Head of Rockefeller College of Public Affairs and Policy, Frank Thompson, Steps Down as Dean
Contact: Catherine Herman (518) 437-4980
ALBANY, N.Y. (October 21, 2005) -- Frank Thompson, dean of the University at Albany's Rockefeller College of Public Affairs and Policy, has announced he will leave the position in January 2006.
Thompson, who lead the College as dean of the graduate school and other positions since 1988 and dean since a reorganization created the post in 2000, will resume teaching and research as a full professor.
"Dean Thompson's exceptional efforts and dedication to students and the institution have brought the College of Public Affairs and Policy to the forefront of the nation's public policy schools," said University at Albany President Kermit L. Hall. "It has been my distinct pleasure to serve with Dean Thompson, and I extend my very best wishes to him."
In his 17 years as head of the College, Thompson raised the levels of teaching, research, service, and development, in turn advancing its visibility and national reputation. Under his leadership, Rockefeller College has been ranked in the top 10 of more than 250 public affairs graduate programs in the nation by U.S.News and World Report.
"Rockefeller College is one of the premier places in the country to study politics, governance, policy, and public administration," said Thompson. "Our strong academic programs draw strength from their location in one of the major centers of government in the United States. My work with faculty, students, alumni and other members of the University community has been enormously gratifying. I am optimistic that the College has a bright future."
Over the last five years, the college has generated $15-20 million annually in external grants and contracts, pursuing a broad variety of domestic and international projects ranging from state workforce training to institution-building in new democracies.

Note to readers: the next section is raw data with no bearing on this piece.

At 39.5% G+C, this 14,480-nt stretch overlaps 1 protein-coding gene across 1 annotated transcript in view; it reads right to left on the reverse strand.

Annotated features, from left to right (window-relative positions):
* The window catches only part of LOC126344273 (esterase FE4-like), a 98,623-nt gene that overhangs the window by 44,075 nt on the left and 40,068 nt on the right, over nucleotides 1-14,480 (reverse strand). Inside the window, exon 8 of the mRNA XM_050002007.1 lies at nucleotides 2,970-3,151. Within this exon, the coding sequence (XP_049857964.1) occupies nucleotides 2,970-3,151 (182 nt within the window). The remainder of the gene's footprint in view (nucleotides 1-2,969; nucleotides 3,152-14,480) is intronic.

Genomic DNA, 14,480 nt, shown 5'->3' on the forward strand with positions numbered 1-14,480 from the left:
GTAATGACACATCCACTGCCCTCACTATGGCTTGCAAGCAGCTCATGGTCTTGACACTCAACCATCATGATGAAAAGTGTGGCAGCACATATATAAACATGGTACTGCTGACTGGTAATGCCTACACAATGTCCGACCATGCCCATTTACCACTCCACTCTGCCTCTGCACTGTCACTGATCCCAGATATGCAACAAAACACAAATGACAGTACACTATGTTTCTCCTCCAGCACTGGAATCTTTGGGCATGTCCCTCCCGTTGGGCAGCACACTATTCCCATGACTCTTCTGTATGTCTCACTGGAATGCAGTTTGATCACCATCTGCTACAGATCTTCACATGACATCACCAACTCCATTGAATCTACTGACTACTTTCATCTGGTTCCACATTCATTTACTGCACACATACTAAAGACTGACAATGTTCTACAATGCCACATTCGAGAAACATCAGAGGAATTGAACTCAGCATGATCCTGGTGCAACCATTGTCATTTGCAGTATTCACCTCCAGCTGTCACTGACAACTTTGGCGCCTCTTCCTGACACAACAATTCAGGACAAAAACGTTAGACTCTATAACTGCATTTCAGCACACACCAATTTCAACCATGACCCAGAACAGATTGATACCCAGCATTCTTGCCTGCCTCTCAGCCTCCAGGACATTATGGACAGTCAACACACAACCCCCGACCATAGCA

As dean, Thompson instituted partnerships with state and national political leaders and groups to advance programs such as internships in the New York State Legislature and the Washington, D.C. political arena, a graduate certificate in Public Security developed with the New York State Office of Homeland Security, and a specialty in financial market regulation.
Thompson has served as president of the National Association of Schools of Public Affairs and Education (NASPAA), and has been a member of governance committees of the American Political Science Association, the Association for Public Analysis and Management, and the American Society for Public Administration. In recognition of his scholarship and his leadership, Thompson was elected a Fellow of the National Academy of Public Administration, a select group of 500 scholars and practitioners from across the United States. He served as executive director of the National Commission on State and Local Public Service, which presented its reports on enhancing state and local government performance to President Clinton at a special White House event.
On campus, Thompson co-chaired the Task Force on the University Mission, chaired the NCAA Certification Steering Committee, and has chaired eight search committees for provosts, vice presidents and deans. He published four books while dean, including Revitalizing State and Local Public Service (Jossey-Bass), and Medicaid and Devolution: A View from the States (Brookings.)
President Hall has designated School
of Criminal Justice Dean Julie Horney as
chair of the search committee that will seek a new dean. Associate Dean Helen
Desfosses, an associate professor in the departments of public administration
and Africana studies, will serve as interim dean during the search process.